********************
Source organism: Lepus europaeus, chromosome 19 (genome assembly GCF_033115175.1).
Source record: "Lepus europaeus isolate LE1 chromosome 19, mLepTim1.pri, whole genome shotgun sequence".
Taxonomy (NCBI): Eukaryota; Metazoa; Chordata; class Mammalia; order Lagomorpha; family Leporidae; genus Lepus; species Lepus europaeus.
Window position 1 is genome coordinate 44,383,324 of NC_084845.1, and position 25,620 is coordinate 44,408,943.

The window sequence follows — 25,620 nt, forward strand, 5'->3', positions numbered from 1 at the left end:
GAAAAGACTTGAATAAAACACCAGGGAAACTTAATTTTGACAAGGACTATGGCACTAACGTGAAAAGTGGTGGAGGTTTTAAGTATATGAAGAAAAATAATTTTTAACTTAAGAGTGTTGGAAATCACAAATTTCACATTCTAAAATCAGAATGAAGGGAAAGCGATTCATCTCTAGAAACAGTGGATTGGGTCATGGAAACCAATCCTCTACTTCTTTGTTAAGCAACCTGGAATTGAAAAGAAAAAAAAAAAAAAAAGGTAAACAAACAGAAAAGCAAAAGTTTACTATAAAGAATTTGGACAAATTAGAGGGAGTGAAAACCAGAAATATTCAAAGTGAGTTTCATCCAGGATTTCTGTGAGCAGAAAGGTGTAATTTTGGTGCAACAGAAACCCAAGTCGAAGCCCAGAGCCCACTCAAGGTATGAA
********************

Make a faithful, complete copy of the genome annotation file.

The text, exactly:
Source organism: Lepus europaeus, chromosome 19 (genome assembly GCF_033115175.1).
Source record: "Lepus europaeus isolate LE1 chromosome 19, mLepTim1.pri, whole genome shotgun sequence".
Taxonomy (NCBI): Eukaryota; Metazoa; Chordata; class Mammalia; order Lagomorpha; family Leporidae; genus Lepus; species Lepus europaeus.
Window position 1 is genome coordinate 44,383,324 of NC_084845.1, and position 25,620 is coordinate 44,408,943.

The window sequence follows — 25,620 nt, forward strand, 5'->3', positions numbered from 1 at the left end:
GAAAAGACTTGAATAAAACACCAGGGAAACTTAATTTTGACAAGGACTATGGCACTAACGTGAAAAGTGGTGGAGGTTTTAAGTATATGAAGAAAAATAATTTTTAACTTAAGAGTGTTGGAAATCACAAATTTCACATTCTAAAATCAGAATGAAGGGAAAGCGATTCATCTCTAGAAACAGTGGATTGGGTCATGGAAACCAATCCTCTACTTCTTTGTTAAGCAACCTGGAATTGAAAAGAAAAAAAAAAAAAAAAGGTAAACAAACAGAAAAGCAAAAGTTTACTATAAAGAATTTGGACAAATTAGAGGGAGTGAAAACCAGAAATATTCAAAGTGAGTTTCATCCAGGATTTCTGTGAGCAGAAAGGTGTAATTTTGGTGCAACAGAAACCCAAGTCGAAGCCCAGAGCCCACTCAAGGTATGAA